News comes and news goes, but there are some questions that never go away. On Great Minds with Michael Medved, Discovery Institute brings conversations about perennial, ultimate issues that go to the core of our shared values. Each show features a particularly deep and original thinker, a great mind to help us explore great ideas.
Thinking Outside the Materialist Box | Robert J. Marks II
The presumption of materialism lies at the root of much of today's journalism and speculation about the future of artificial intelligence. Indeed, it has generated volumes and volumes of hype. A materialistic understanding of human abilities like consciousness, creativity, love, and freedom produce two corollary errors: an overestimation of the potential of algorithms and a downgrading of those qualities in humans. In this episode of Great Minds, Michael Medved discusses these inherent limitations of artificial intelligence and the prospects that AI will evolve into something like ourselves.
Conserving Great Ideas | David Gelernter
To be a conservative, says Yale polymath David Gelernter, is to “give due credit to the ideas that created the civilization we live within.” A simple and beautiful summary. In a new podcast episode of Great Mind with Michael Medved, Dr. Gelernter talks with our host Mr. Medved about the shocking irresponsibility in the failure to introduce young people to the best achievements in thought. They also, however, discuss evidence that our civilization is due for a healthy correction as we “snap out” of the torpor that suppresses consideration of great ideas. If Gelernter is right, there’s reason for optimism.
Animals, Computers, and Distinctly Human Intelligence | Robert J. Marks II
Human intelligence sits between fundamental, unbridgeable chasms on either side: animal and artificial intelligence. The capacity for creativity, for one thing, stands permanently outside the reach of algorithms. In a wide-ranging conversation, Robert Marks and Michael Medved tackle questions like what it means for something to be not just unknown but “unknowable.”
Israel Tour with Michael Medved, Stephen Meyer, and George Gilder
Join Discovery Institute Senior Fellow and nationally-recognized talk show host Michael Medved for a once-in-a-lifetime experience in Israel from September 8-17, 2019. Visit the sites of both modern and ancient Israel as you explore the relationship between faith and science, discover the archeological evidence for Biblical history, investigate the role of entrepreneurship in the development of new technologies, and learn the amazing behind-the-scenes story of how modern Israel has survived against all odds.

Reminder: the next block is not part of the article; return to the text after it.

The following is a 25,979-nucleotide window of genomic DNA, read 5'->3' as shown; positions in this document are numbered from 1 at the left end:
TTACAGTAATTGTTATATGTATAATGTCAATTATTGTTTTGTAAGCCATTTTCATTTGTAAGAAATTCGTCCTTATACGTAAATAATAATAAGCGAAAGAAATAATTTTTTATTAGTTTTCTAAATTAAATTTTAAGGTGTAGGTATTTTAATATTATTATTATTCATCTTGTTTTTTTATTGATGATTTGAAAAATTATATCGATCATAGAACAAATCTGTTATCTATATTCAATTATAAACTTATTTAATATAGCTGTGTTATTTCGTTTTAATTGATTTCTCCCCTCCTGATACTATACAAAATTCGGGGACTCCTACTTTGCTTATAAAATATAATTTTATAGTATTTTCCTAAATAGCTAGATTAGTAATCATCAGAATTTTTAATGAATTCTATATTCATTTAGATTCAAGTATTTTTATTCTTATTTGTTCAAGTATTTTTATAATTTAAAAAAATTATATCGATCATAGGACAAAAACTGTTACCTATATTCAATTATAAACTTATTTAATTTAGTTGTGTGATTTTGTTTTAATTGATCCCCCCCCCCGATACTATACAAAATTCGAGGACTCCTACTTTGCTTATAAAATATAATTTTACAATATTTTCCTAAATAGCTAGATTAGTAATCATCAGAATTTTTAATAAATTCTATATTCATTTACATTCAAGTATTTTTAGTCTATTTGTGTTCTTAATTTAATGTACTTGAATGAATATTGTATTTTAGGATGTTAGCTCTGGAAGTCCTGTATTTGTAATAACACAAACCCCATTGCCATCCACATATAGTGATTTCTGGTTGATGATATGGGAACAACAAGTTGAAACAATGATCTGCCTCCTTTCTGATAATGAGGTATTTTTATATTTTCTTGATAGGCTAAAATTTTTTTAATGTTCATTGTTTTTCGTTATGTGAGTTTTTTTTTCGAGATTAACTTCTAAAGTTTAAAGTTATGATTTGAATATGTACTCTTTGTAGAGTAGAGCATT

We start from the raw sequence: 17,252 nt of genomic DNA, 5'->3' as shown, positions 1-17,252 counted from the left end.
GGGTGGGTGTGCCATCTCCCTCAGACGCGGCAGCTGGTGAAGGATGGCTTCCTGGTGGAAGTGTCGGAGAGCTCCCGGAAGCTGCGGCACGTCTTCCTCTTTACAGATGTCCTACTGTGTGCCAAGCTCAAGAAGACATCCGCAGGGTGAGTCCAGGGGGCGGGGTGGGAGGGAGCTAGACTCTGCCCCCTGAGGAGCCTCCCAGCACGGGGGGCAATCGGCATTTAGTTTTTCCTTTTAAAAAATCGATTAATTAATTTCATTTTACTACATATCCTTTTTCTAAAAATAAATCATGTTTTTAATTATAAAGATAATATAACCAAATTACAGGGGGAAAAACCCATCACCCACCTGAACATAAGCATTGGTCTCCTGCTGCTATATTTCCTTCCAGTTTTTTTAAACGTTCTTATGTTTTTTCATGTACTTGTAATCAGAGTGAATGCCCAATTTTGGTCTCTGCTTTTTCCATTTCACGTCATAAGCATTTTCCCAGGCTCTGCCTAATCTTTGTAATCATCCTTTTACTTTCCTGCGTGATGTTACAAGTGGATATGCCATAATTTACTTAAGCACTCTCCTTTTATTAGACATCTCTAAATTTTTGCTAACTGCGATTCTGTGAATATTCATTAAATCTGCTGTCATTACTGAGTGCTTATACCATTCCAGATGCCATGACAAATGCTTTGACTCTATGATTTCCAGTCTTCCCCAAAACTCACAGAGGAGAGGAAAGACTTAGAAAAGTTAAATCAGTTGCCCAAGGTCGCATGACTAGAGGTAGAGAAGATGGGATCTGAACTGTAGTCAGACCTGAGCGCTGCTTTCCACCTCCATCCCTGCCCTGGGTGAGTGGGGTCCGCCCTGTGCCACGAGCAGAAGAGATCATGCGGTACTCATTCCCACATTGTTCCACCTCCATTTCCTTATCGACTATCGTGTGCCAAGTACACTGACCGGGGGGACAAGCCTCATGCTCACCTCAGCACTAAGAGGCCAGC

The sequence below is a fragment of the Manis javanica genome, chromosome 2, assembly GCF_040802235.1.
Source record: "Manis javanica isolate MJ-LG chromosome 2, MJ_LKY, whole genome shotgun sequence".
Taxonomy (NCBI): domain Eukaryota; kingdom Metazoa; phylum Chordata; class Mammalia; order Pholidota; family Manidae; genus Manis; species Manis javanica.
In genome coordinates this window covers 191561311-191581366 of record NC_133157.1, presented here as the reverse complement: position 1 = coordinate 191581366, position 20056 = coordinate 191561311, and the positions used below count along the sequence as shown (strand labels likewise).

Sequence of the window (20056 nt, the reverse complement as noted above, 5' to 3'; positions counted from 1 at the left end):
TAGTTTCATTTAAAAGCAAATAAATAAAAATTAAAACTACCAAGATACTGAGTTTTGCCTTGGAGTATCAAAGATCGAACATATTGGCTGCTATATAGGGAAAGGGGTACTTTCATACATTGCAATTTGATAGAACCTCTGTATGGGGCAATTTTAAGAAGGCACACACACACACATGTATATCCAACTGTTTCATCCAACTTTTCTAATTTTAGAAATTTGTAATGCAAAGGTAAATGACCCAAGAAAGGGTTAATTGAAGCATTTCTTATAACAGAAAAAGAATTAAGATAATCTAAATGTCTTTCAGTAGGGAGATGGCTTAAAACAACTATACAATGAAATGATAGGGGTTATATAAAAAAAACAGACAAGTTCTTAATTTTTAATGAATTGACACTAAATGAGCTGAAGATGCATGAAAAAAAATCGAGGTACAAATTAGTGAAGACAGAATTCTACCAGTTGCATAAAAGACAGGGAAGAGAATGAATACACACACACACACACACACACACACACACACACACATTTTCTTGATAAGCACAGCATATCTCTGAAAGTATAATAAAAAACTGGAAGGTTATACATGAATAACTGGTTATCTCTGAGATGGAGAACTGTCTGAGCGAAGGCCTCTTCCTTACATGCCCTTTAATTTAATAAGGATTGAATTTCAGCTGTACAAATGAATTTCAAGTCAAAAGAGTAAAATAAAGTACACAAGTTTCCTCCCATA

The Limits of Computation | Robert J. Marks II
Addressing one of today's most acclaimed technological frontiers, Michael Medved and professor of electrical and computer engineering Robert Marks discuss the limits of artificial intelligence. They begin with definitions — What is a computer? What is an algorithm? — before tackling some pervasive media myths. Can a computer innovate or only imitate? Can computers now really do anything different from the Turing Machine, devised as a model by Alan Turing in the 1930s? Could a computer be programmed to interact with humans like the sinister HAL 9000 in 2001: A Space Odyssey? The answer is yes, says Bob Marks, and whatever flaws such a machine displayed would be the faults inadvertently woven into it by its human programmers.
The American Miracle | Stephen Meyer with Michael Medved
Stephen Meyer acts as host and quester to discuss Michael Medved's latest book, The American Miracle: Divine Providence in the Rise of the Republic. Topics includes the settling of North America and the momentous Constitutional Convention. The series of “happy accidents” is strongly suggestive of providence, “divine favor,” as many Americans have perceived today and in the past. Medved makes a couple of additional provocative points. First, that seeing “design” in your country’s history, or you own marriage or your life, is healthy and beneficial. He discusses his own marriage in this context. Second, that it keeps front and center in your mind, as a citizen, that America’s “miracles” are not meaningless accidents but instead are arranged to serve a goal: “serving the world” by rescuing it from evils including Communism and Nazism. He understands that mission as being still before us today.